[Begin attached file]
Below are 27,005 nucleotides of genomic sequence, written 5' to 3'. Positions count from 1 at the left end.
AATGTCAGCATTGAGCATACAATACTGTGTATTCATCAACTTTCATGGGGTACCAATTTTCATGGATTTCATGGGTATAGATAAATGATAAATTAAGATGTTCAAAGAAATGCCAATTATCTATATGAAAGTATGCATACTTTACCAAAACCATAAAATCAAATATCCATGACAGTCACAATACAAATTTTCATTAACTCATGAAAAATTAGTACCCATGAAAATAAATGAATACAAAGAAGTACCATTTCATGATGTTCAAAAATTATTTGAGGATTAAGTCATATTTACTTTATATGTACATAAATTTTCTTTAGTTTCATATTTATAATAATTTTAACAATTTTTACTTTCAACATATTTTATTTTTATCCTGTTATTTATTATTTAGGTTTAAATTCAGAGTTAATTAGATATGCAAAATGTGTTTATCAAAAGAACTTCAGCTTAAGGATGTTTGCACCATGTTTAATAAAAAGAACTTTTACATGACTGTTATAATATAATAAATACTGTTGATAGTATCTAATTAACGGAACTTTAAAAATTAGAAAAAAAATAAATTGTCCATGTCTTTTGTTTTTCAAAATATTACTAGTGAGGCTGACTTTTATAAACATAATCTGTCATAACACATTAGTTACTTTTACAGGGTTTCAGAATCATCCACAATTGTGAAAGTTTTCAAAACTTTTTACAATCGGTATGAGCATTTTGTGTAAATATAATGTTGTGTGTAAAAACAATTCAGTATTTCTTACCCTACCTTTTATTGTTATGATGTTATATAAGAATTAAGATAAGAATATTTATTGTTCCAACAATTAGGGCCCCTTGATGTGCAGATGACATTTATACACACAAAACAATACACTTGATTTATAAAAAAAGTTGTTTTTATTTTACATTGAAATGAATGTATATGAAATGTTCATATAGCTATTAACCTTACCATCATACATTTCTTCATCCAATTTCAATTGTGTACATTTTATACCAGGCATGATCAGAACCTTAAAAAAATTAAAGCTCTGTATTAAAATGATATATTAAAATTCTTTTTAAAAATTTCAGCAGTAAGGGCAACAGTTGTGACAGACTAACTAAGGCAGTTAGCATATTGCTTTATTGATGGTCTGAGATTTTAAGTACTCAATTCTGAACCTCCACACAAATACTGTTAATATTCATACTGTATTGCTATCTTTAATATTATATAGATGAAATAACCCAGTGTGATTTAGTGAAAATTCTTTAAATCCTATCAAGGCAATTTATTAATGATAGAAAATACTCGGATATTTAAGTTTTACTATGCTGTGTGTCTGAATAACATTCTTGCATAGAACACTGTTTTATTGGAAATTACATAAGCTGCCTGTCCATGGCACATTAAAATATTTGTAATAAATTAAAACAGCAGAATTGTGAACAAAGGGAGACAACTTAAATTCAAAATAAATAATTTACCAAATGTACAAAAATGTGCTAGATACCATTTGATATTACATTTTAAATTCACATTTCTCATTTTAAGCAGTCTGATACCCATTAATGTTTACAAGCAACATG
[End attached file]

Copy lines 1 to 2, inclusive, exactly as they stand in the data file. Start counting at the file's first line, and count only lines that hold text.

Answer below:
Below are 27,005 nucleotides of genomic sequence, written 5' to 3'. Positions count from 1 at the left end.
AATGTCAGCATTGAGCATACAATACTGTGTATTCATCAACTTTCATGGGGTACCAATTTTCATGGATTTCATGGGTATAGATAAATGATAAATTAAGATGTTCAAAGAAATGCCAATTATCTATATGAAAGTATGCATACTTTACCAAAACCATAAAATCAAATATCCATGACAGTCACAATACAAATTTTCATTAACTCATGAAAAATTAGTACCCATGAAAATAAATGAATACAAAGAAGTACCATTTCATGATGTTCAAAAATTATTTGAGGATTAAGTCATATTTACTTTATATGTACATAAATTTTCTTTAGTTTCATATTTATAATAATTTTAACAATTTTTACTTTCAACATATTTTATTTTTATCCTGTTATTTATTATTTAGGTTTAAATTCAGAGTTAATTAGATATGCAAAATGTGTTTATCAAAAGAACTTCAGCTTAAGGATGTTTGCACCATGTTTAATAAAAAGAACTTTTACATGACTGTTATAATATAATAAATACTGTTGATAGTATCTAATTAACGGAACTTTAAAAATTAGAAAAAAAATAAATTGTCCATGTCTTTTGTTTTTCAAAATATTACTAGTGAGGCTGACTTTTATAAACATAATCTGTCATAACACATTAGTTACTTTTACAGGGTTTCAGAATCATCCACAATTGTGAAAGTTTTCAAAACTTTTTACAATCGGTATGAGCATTTTGTGTAAATATAATGTTGTGTGTAAAAACAATTCAGTATTTCTTACCCTACCTTTTATTGTTATGATGTTATATAAGAATTAAGATAAGAATATTTATTGTTCCAACAATTAGGGCCCCTTGATGTGCAGATGACATTTATACACACAAAACAATACACTTGATTTATAAAAAAAGTTGTTTTTATTTTACATTGAAATGAATGTATATGAAATGTTCATATAGCTATTAACCTTACCATCATACATTTCTTCATCCAATTTCAATTGTGTACATTTTATACCAGGCATGATCAGAACCTTAAAAAAATTAAAGCTCTGTATTAAAATGATATATTAAAATTCTTTTTAAAAATTTCAGCAGTAAGGGCAACAGTTGTGACAGACTAACTAAGGCAGTTAGCATATTGCTTTATTGATGGTCTGAGATTTTAAGTACTCAATTCTGAACCTCCACACAAATACTGTTAATATTCATACTGTATTGCTATCTTTAATATTATATAGATGAAATAACCCAGTGTGATTTAGTGAAAATTCTTTAAATCCTATCAAGGCAATTTATTAATGATAGAAAATACTCGGATATTTAAGTTTTACTATGCTGTGTGTCTGAATAACATTCTTGCATAGAACACTGTTTTATTGGAAATTACATAAGCTGCCTGTCCATGGCACATTAAAATATTTGTAATAAATTAAAACAGCAGAATTGTGAACAAAGGGAGACAACTTAAATTCAAAATAAATAATTTACCAAATGTACAAAAATGTGCTAGATACCATTTGATATTACATTTTAAATTCACATTTCTCATTTTAAGCAGTCTGATACCCATTAATGTTTACAAGCAACATG